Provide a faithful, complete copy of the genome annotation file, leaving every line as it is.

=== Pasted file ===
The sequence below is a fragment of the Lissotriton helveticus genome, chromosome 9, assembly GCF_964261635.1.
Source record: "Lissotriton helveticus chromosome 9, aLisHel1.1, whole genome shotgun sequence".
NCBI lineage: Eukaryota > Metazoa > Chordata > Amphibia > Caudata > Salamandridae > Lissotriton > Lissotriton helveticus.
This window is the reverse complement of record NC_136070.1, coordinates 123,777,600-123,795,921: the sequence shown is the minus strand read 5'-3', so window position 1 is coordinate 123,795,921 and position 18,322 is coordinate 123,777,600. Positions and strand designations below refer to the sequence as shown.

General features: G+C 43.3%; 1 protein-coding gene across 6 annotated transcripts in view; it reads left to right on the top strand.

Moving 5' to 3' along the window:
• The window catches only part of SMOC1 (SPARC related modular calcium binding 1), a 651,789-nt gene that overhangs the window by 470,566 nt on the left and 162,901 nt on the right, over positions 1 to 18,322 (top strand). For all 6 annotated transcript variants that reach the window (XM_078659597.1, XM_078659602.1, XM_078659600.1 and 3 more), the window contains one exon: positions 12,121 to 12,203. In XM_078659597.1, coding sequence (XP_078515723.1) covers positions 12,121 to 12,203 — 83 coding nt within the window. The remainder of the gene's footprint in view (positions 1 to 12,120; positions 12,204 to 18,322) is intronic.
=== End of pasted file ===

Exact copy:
The sequence below is a fragment of the Lissotriton helveticus genome, chromosome 9, assembly GCF_964261635.1.
Source record: "Lissotriton helveticus chromosome 9, aLisHel1.1, whole genome shotgun sequence".
NCBI lineage: Eukaryota > Metazoa > Chordata > Amphibia > Caudata > Salamandridae > Lissotriton > Lissotriton helveticus.
This window is the reverse complement of record NC_136070.1, coordinates 123,777,600-123,795,921: the sequence shown is the minus strand read 5'-3', so window position 1 is coordinate 123,795,921 and position 18,322 is coordinate 123,777,600. Positions and strand designations below refer to the sequence as shown.

General features: G+C 43.3%; 1 protein-coding gene across 6 annotated transcripts in view; it reads left to right on the top strand.

Moving 5' to 3' along the window:
• The window catches only part of SMOC1 (SPARC related modular calcium binding 1), a 651,789-nt gene that overhangs the window by 470,566 nt on the left and 162,901 nt on the right, over positions 1 to 18,322 (top strand). For all 6 annotated transcript variants that reach the window (XM_078659597.1, XM_078659602.1, XM_078659600.1 and 3 more), the window contains one exon: positions 12,121 to 12,203. In XM_078659597.1, coding sequence (XP_078515723.1) covers positions 12,121 to 12,203 — 83 coding nt within the window. The remainder of the gene's footprint in view (positions 1 to 12,120; positions 12,204 to 18,322) is intronic.